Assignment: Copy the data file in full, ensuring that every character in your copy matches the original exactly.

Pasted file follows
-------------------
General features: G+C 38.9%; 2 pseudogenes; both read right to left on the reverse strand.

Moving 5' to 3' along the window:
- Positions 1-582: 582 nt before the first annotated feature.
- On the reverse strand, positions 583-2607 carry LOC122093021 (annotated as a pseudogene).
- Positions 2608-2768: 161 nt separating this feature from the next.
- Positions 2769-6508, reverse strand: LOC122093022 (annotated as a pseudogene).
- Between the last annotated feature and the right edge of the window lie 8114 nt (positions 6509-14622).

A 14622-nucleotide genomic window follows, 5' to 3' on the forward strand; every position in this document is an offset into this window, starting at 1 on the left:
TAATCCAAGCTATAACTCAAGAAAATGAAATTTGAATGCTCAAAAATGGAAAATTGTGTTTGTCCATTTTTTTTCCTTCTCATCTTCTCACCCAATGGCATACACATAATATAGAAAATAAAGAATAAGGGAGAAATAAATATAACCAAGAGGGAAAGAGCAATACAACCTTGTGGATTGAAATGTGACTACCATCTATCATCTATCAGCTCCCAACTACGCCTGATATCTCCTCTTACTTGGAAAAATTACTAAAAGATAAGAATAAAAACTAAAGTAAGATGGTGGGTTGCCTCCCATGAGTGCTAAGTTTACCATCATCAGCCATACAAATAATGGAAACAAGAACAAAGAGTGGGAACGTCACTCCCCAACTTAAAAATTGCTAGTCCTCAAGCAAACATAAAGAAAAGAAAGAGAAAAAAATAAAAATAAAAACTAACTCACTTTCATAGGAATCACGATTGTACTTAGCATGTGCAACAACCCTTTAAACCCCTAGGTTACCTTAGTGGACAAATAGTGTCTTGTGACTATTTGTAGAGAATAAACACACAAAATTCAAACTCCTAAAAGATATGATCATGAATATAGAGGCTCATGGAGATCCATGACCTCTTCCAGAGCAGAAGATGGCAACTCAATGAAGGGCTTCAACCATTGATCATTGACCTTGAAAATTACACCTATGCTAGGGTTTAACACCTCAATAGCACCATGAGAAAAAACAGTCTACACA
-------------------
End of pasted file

General features: G+C 38.9%; 2 pseudogenes; both read right to left on the reverse strand.

Moving 5' to 3' along the window:
- Positions 1-582: 582 nt before the first annotated feature.
- On the reverse strand, positions 583-2607 carry LOC122093021 (annotated as a pseudogene).
- Positions 2608-2768: 161 nt separating this feature from the next.
- Positions 2769-6508, reverse strand: LOC122093022 (annotated as a pseudogene).
- Between the last annotated feature and the right edge of the window lie 8114 nt (positions 6509-14622).

A 14622-nucleotide genomic window follows, 5' to 3' on the forward strand; every position in this document is an offset into this window, starting at 1 on the left:
TAATCCAAGCTATAACTCAAGAAAATGAAATTTGAATGCTCAAAAATGGAAAATTGTGTTTGTCCATTTTTTTTCCTTCTCATCTTCTCACCCAATGGCATACACATAATATAGAAAATAAAGAATAAGGGAGAAATAAATATAACCAAGAGGGAAAGAGCAATACAACCTTGTGGATTGAAATGTGACTACCATCTATCATCTATCAGCTCCCAACTACGCCTGATATCTCCTCTTACTTGGAAAAATTACTAAAAGATAAGAATAAAAACTAAAGTAAGATGGTGGGTTGCCTCCCATGAGTGCTAAGTTTACCATCATCAGCCATACAAATAATGGAAACAAGAACAAAGAGTGGGAACGTCACTCCCCAACTTAAAAATTGCTAGTCCTCAAGCAAACATAAAGAAAAGAAAGAGAAAAAAATAAAAATAAAAACTAACTCACTTTCATAGGAATCACGATTGTACTTAGCATGTGCAACAACCCTTTAAACCCCTAGGTTACCTTAGTGGACAAATAGTGTCTTGTGACTATTTGTAGAGAATAAACACACAAAATTCAAACTCCTAAAAGATATGATCATGAATATAGAGGCTCATGGAGATCCATGACCTCTTCCAGAGCAGAAGATGGCAACTCAATGAAGGGCTTCAACCATTGATCATTGACCTTGAAAATTACACCTATGCTAGGGTTTAACACCTCAATAGCACCATGAGAAAAAACAGTCTACACA